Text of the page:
Crazy stuntsObviously this uncertainty is also thanks to the story constructed by writer-director Christopher McQuarrie. Some automatically dismiss the plots of the Mission films, saying they’re just an excuse to link some death-defying stunts performed by Mr Cruise. Although there may be an element of truth to that, I don’t think this is a bad storyline by any means. As I said, it’s fairly straightforward (there’s no mole in IMF! Hurrah!), but the intricacies keep it engrossing and keep you guessing. And anyway, the action sequences it ties together are first-rate. You’ve pretty much seen the opening plane stunt in the trailer — heck, you’ve seen it on the poster — but it’s still a thrilling opener. Then there’s the opera sequence, a massive logistical challenge for the filmmakers that they’ve crafted to perfection, making one of the most effective and memorable spy sequences for a long time; arguably, ever. There’s a rich pedigree of such scenes set in theatrical spaces, be they by Hitchcock or even in otherwise-poorly-regarded Bond films, but Rogue Nation’s sits proudly alongside them.

Unsatiated by creating two iconic scenes, McQuarrie and co set about offering even more: there’s an underwater sequence where Hunt has to hold his breath for fully three minutes while diving, replacing an underwater computer chip, and escaping; there’s a crazy car-vs.-bike chase through the backstreets of Casablanca; that’s followed by an equally manic bike chase along the motorways and windy cliff roads of Morocco… If the climax — a runaround through the foggy streets of London — feels a little underwhelming by comparison, it’s through no fault of its own. In my Ghost Protocol review I discussed the Mission films’ consistently lower-key finales, and Rogue Nation is no exception, although I’d contend the sequence works well enough that it’s still one of the franchise’s most effective climaxes.

Team improbableAs alluded to above, this is probably the most globetrotting Mission film yet: it starts in Belarus, before taking in Washington D.C., Cuba, Paris, Vienna, Casablanca, and London. It’s things like this that lead me to describe it as a James Bond film. There’s also the balance of a serious plot line with plenty of humour, the use of outlandish just-ahead-of-reality gadgets, and the fact that the series can’t retain a female cast member for more than one film (though that last one isn’t a positive). For all the effort Spectre made to bring classical Bond elements back into the fold, Rogue Nation arguably feels more like a classically-styled Bond movie. It’s not a faultless like-for-like comparison — one of Rogue Nation’s best points as a Mission movie is that the whole team are necessary to complete the mission, a defining factor of the TV series that many felt went awry in the movies, with their focus on Cruise — but the almost-indefinable sensation of this experience is Bondian. It’s not stealing that style, though: considering Ghost Protocol had it too, and Craig-era Bond has abandoned it for a ‘classier’ action-thriller mode, it’s something the M:I series has come to own.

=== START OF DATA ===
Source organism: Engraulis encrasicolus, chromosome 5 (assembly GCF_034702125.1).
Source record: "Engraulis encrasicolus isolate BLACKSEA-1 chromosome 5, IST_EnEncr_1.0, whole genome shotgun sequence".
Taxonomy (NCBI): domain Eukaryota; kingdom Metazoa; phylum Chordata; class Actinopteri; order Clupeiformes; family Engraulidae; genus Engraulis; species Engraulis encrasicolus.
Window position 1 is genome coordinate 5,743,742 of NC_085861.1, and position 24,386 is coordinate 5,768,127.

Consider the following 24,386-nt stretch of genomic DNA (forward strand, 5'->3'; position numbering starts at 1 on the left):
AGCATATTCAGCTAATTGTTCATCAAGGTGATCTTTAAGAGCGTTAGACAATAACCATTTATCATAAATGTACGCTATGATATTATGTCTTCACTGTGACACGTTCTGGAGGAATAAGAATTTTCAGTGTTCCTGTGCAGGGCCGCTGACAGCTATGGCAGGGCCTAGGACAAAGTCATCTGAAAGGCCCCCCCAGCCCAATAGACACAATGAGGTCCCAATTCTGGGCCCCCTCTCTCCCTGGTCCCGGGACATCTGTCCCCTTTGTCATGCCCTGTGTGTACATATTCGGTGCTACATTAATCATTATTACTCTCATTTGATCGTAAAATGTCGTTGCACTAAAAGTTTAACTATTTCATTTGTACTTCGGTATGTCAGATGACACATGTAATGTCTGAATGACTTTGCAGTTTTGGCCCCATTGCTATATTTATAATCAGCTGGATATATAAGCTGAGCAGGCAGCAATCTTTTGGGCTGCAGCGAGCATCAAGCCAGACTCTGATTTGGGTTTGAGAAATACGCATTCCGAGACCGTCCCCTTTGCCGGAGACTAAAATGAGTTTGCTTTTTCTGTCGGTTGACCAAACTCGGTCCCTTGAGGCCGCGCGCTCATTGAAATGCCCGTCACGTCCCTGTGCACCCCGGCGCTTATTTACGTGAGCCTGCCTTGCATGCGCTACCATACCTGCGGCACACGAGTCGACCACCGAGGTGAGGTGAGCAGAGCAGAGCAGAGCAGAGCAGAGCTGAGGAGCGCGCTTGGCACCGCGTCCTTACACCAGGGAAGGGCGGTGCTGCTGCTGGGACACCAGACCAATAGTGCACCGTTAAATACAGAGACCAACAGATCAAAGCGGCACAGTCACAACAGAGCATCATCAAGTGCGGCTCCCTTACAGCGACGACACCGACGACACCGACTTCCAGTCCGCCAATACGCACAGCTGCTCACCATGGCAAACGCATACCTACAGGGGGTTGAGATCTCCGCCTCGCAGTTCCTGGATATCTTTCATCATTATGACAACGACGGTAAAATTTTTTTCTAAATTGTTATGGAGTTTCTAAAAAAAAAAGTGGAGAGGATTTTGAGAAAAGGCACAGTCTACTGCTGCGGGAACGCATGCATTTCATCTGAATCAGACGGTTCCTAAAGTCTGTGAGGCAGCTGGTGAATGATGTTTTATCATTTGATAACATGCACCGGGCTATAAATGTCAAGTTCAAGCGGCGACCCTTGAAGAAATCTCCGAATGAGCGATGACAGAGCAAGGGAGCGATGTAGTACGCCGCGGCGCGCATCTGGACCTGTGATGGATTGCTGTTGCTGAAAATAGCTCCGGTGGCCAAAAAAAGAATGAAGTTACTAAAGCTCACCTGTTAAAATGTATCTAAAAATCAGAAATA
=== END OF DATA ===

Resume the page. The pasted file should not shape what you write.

Indeed, of late the Mission films have come to feel more like a series than they did previously. It’s now quite well known that every Mission film has a different director, a conscious choice on the part of star/producer Tom Cruise to give each film a unique flavour. To be honest, I’m not sure how well that’s worked. M:I-2 drips with John Woo’s personal style (to the distaste of many, as it turned out), and I suppose the first film is pretty Brian De Palma-y, but since M:i:III things have got distinctly less distinctive. That was helmed by J.J. Abrams, whose only stylistic point is “lens flare”; and it was his first feature, so he didn’t even have that yet. The fourth film was by Pixar’s Brad Bird, making his live-action debut. This fifth isn’t McQuarrie’s first film, at least, but it is only his third, and the first was 15 years ago and I’m pretty sure no one remembers it. Now, none of these chaps did a bad job — far from it, as Ghost Protocol and Rogue Nation are among the series’ best instalments, perhaps even the two very best — but I think you’d be hard pushed to tell the last three films came from different creative brains.